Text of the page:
In the Law & Order episode, there is graphic mention of how the suicide machine is used and the side effects of the drugs. It is then discovered that Lupo's brother's death was assisted by a young woman who turns out to be the daughter of a recent parolee (ironically nicknamed "Dr. Death") who spent 10 years in prison, and detectives believe that he had something to do with the men's deaths.
In many of the articles I read about Jack Kevorkian, he was referred to as "Dr. Death". Many anti-right-to-die activists proclaim that Kevorkian's chosen method--lethal injection--is painful and slow, making it an inhumane way to die. But others argue that lethal injection, if done correctly, is fast and virtually painless. Law & Order mentions that death can be painful, yet we see two men slip away rather peacefully.
The first scene with the Kevorkian-like character shows a man who still holds onto his beliefs but cannot do anything with them. He professes to the detectives that because of his parole stipulations, he cannot help anyone who wants an assisted death, and that it's the fault of the legal system. This is also very much like the words of Jack Kevorkian, who proclaims that he will work now towards changes in the laws, rather than violate his parole terms and break the law. "I can't talk in detail about the procedure or advocate a procedure, especially with individuals," Kevorkian says in a recent interview with Mike Wallace of 60 Minutes.
Assisted death has been in the news a lot this past year. Dignitas, the Swiss right-to-die organization was ousted from their offices and forced to make other accomodations for their clients who come to them in their final days. Sharon and Ozzie Osbourne loudly voiced their own personal assisted-suicide pact, should either of them lose their mental faculties. (Some may argue that has already happened.)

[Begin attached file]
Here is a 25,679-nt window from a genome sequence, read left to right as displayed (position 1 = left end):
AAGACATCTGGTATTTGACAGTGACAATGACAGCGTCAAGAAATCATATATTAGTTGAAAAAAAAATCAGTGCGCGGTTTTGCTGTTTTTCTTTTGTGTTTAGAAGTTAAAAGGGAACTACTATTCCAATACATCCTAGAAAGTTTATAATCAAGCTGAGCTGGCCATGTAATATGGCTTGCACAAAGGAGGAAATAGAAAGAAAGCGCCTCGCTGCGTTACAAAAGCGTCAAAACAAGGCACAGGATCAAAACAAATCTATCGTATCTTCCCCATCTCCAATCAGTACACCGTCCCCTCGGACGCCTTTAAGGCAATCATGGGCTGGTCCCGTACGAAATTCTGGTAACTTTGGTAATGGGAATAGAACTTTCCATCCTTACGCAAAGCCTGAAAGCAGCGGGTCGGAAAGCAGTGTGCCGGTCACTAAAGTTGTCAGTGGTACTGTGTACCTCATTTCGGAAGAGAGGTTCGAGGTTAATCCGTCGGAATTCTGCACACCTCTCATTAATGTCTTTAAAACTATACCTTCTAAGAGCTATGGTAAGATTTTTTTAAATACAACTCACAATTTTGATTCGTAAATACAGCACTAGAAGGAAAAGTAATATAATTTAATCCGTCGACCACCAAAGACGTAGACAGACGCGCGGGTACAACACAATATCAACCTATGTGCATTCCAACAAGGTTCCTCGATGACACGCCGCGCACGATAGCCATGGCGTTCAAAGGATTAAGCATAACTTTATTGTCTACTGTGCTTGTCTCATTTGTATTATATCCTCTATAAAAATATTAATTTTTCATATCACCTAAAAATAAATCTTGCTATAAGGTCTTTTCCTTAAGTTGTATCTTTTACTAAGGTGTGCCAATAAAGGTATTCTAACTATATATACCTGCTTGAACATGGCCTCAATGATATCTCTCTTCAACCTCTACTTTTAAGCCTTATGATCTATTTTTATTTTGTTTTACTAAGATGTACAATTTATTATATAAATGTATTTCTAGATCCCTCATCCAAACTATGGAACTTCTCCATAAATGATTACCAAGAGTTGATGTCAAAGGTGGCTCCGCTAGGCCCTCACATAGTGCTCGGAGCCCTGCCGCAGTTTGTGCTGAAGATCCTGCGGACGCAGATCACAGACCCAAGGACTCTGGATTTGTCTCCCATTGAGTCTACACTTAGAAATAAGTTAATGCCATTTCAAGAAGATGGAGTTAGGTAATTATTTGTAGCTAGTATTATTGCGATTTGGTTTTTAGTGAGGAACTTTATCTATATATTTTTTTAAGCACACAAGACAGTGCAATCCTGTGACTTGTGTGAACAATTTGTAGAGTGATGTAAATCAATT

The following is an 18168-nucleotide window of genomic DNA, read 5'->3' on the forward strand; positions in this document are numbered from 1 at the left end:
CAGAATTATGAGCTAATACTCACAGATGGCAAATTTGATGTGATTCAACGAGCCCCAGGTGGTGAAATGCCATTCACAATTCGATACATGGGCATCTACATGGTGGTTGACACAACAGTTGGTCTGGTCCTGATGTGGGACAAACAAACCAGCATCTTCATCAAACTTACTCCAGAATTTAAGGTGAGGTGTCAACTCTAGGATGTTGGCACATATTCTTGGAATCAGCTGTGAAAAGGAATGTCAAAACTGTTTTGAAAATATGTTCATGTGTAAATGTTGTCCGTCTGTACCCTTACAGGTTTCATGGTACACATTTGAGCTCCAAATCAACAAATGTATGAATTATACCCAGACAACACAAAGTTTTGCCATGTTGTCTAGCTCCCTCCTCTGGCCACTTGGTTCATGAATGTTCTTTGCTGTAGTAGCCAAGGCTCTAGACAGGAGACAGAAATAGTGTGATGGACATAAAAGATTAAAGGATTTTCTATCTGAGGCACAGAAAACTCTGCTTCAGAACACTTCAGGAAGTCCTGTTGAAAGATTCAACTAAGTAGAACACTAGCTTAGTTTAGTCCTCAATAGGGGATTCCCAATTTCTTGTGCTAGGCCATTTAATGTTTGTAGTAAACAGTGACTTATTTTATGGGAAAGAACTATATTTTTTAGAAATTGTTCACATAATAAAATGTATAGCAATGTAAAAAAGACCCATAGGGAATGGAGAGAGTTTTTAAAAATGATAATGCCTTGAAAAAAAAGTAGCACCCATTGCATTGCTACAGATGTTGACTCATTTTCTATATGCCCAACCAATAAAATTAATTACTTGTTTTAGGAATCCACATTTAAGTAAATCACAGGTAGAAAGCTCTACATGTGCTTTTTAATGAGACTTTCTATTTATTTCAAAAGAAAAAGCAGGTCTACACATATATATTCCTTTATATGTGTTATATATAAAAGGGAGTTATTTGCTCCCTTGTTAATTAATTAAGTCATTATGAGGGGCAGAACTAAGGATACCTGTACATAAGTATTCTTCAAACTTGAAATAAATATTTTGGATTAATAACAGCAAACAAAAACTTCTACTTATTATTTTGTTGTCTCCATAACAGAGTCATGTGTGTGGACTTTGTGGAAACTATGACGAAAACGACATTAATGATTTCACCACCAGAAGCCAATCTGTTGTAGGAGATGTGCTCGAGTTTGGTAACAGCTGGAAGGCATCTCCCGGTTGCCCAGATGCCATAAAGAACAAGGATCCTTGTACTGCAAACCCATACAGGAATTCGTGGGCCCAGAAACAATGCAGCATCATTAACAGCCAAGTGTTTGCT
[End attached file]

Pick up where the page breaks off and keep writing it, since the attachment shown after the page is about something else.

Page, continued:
While Whale Song does have a theme (one of many) of assisted dying, the novel itself neither condones nor condemns this personal of all choices. It is not the key focus of the novel, which is why I have readers as young as 7 reading it and loving it. The messages in Whale Song deal more with surviving traumatic experiences, such as bullying, racism, the death of a mother, the loss of a father. The message is really about redemption and forgiveness. Life does go on, even after tragedy. And the messages I have received from readers of all ages have expressed how much they have loved the delicate handling of assisted dying and that it has opened doors to discussion with friends, spouses and kids.
Order Whale Song.
See my article on Kevorkian.
The following sites are listed for information purposes only and represent both sides of the argument on assisted dying. My personal belief is that one cannot truly make such a decision unless in this situation. If I had to watch someone I loved dying a slow and painful death with no hope of recovery and no quality of life, I admit, I would be tempted to consider assisted dying. However, I cannot say for sure that I would follow through.
Here are a few sites that may help you understand this issue.
Right to die/assisted dying organizations:
I love the book. I have been reading it in between the business of the Christmas Season which is always tragic for women and children who are victims of domestic violence. As soon as I complete the book, I am almost there, I will send the critique to Amazon.com. It is going to be included in our mandatory reading for our residents of Community Welcome House. It will be a wonderful addition to our library. I can't thank you enough.